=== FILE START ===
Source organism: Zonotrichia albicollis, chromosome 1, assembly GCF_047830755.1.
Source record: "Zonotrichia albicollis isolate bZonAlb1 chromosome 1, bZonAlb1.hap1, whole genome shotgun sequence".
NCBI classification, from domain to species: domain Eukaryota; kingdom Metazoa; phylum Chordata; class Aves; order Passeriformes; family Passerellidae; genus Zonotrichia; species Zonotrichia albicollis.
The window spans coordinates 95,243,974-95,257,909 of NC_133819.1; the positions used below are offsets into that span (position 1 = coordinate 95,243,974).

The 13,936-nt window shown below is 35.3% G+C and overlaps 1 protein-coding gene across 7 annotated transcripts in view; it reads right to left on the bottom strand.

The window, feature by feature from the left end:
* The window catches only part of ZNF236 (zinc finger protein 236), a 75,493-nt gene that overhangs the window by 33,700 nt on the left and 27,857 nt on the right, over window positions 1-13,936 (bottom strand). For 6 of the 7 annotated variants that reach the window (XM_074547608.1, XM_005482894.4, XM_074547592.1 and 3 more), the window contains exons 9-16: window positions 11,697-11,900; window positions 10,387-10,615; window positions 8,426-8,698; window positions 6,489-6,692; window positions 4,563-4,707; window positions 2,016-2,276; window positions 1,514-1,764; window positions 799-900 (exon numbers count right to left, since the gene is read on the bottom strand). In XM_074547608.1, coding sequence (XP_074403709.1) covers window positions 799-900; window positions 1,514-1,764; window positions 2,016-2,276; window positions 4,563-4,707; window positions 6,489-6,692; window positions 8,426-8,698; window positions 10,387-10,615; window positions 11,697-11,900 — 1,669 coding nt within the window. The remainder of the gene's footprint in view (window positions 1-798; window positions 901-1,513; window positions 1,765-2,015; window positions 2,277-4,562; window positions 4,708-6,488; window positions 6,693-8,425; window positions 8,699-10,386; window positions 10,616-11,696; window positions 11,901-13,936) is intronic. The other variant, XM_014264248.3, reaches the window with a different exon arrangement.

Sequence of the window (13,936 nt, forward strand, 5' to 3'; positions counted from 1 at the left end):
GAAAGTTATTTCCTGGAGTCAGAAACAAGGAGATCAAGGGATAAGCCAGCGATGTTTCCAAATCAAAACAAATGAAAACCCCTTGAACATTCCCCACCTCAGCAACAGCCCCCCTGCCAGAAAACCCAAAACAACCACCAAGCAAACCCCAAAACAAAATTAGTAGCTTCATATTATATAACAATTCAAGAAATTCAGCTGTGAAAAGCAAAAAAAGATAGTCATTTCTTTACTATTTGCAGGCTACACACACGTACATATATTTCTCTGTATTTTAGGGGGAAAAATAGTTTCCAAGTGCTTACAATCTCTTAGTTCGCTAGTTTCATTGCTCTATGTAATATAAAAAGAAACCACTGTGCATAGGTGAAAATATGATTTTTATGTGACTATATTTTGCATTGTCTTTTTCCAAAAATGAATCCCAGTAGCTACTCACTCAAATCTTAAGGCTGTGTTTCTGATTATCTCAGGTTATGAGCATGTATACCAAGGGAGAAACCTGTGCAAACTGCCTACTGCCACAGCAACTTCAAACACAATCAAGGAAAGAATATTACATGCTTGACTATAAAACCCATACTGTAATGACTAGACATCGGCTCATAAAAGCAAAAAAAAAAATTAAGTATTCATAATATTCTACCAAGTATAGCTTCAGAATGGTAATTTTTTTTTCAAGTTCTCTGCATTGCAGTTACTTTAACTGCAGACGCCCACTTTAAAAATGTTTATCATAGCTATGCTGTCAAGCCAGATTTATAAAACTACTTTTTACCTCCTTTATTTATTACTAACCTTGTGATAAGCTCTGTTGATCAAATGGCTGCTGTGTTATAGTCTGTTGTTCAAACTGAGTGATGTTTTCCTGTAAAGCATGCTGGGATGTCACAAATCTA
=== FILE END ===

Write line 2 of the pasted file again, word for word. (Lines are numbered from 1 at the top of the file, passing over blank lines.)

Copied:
Source record: "Zonotrichia albicollis isolate bZonAlb1 chromosome 1, bZonAlb1.hap1, whole genome shotgun sequence".